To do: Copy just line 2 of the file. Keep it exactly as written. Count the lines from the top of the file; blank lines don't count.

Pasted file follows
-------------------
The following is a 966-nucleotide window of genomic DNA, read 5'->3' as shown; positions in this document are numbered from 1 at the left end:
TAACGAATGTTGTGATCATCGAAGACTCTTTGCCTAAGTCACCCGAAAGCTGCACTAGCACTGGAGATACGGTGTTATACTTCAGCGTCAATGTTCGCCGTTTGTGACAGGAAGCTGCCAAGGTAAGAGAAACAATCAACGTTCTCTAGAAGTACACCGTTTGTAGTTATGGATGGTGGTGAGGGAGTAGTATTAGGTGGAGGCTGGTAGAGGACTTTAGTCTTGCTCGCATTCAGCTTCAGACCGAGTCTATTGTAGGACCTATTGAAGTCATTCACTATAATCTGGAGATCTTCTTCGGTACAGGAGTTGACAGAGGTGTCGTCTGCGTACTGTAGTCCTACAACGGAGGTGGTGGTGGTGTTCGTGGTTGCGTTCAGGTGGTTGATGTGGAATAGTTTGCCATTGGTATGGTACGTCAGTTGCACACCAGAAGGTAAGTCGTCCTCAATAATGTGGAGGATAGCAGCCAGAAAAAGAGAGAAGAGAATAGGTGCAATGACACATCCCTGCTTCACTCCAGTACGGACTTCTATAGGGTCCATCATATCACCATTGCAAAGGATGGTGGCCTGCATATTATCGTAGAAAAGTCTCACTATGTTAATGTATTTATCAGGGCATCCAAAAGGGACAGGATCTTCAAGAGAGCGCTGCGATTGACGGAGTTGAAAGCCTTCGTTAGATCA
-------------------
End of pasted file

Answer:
TAACGAATGTTGTGATCATCGAAGACTCTTTGCCTAAGTCACCCGAAAGCTGCACTAGCACTGGAGATACGGTGTTATACTTCAGCGTCAATGTTCGCCGTTTGTGACAGGAAGCTGCCAAGGTAAGAGAAACAATCAACGTTCTCTAGAAGTACACCGTTTGTAGTTATGGATGGTGGTGAGGGAGTAGTATTAGGTGGAGGCTGGTAGAGGACTTTAGTCTTGCTCGCATTCAGCTTCAGACCGAGTCTATTGTAGGACCTATTGAAGTCATTCACTATAATCTGGAGATCTTCTTCGGTACAGGAGTTGACAGAGGTGTCGTCTGCGTACTGTAGTCCTACAACGGAGGTGGTGGTGGTGTTCGTGGTTGCGTTCAGGTGGTTGATGTGGAATAGTTTGCCATTGGTATGGTACGTCAGTTGCACACCAGAAGGTAAGTCGTCCTCAATAATGTGGAGGATAGCAGCCAGAAAAAGAGAGAAGAGAATAGGTGCAATGACACATCCCTGCTTCACTCCAGTACGGACTTCTATAGGGTCCATCATATCACCATTGCAAAGGATGGTGGCCTGCATATTATCGTAGAAAAGTCTCACTATGTTAATGTATTTATCAGGGCATCCAAAAGGGACAGGATCTTCAAGAGAGCGCTGCGATTGACGGAGTTGAAAGCCTTCGTTAGATCA